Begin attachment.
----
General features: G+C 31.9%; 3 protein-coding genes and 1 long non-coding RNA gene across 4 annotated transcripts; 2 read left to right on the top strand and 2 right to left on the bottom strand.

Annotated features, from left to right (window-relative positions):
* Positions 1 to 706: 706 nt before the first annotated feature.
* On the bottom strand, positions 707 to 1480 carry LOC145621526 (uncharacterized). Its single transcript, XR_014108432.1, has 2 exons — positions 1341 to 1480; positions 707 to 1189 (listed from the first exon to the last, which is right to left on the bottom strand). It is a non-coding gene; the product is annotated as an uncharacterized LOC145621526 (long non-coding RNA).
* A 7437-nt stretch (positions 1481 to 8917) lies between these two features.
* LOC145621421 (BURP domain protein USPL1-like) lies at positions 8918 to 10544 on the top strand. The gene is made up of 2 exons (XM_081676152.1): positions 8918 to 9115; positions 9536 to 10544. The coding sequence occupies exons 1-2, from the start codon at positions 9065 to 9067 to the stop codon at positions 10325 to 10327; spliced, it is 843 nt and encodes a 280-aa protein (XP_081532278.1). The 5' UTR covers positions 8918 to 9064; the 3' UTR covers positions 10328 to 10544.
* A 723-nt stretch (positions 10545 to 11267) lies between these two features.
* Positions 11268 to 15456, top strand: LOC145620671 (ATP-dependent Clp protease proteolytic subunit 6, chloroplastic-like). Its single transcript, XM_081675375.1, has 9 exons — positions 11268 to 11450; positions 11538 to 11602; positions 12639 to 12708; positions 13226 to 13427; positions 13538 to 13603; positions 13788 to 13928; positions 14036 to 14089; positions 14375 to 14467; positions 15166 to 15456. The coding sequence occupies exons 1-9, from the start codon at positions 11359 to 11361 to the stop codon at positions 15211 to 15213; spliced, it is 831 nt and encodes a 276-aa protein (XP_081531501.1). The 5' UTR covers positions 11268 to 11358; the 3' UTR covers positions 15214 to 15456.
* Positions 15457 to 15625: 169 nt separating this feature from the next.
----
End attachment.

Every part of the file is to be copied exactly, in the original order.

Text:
General features: G+C 31.9%; 3 protein-coding genes and 1 long non-coding RNA gene across 4 annotated transcripts; 2 read left to right on the top strand and 2 right to left on the bottom strand.

Annotated features, from left to right (window-relative positions):
* Positions 1 to 706: 706 nt before the first annotated feature.
* On the bottom strand, positions 707 to 1480 carry LOC145621526 (uncharacterized). Its single transcript, XR_014108432.1, has 2 exons — positions 1341 to 1480; positions 707 to 1189 (listed from the first exon to the last, which is right to left on the bottom strand). It is a non-coding gene; the product is annotated as an uncharacterized LOC145621526 (long non-coding RNA).
* A 7437-nt stretch (positions 1481 to 8917) lies between these two features.
* LOC145621421 (BURP domain protein USPL1-like) lies at positions 8918 to 10544 on the top strand. The gene is made up of 2 exons (XM_081676152.1): positions 8918 to 9115; positions 9536 to 10544. The coding sequence occupies exons 1-2, from the start codon at positions 9065 to 9067 to the stop codon at positions 10325 to 10327; spliced, it is 843 nt and encodes a 280-aa protein (XP_081532278.1). The 5' UTR covers positions 8918 to 9064; the 3' UTR covers positions 10328 to 10544.
* A 723-nt stretch (positions 10545 to 11267) lies between these two features.
* Positions 11268 to 15456, top strand: LOC145620671 (ATP-dependent Clp protease proteolytic subunit 6, chloroplastic-like). Its single transcript, XM_081675375.1, has 9 exons — positions 11268 to 11450; positions 11538 to 11602; positions 12639 to 12708; positions 13226 to 13427; positions 13538 to 13603; positions 13788 to 13928; positions 14036 to 14089; positions 14375 to 14467; positions 15166 to 15456. The coding sequence occupies exons 1-9, from the start codon at positions 11359 to 11361 to the stop codon at positions 15211 to 15213; spliced, it is 831 nt and encodes a 276-aa protein (XP_081531501.1). The 5' UTR covers positions 11268 to 11358; the 3' UTR covers positions 15214 to 15456.
* Positions 15457 to 15625: 169 nt separating this feature from the next.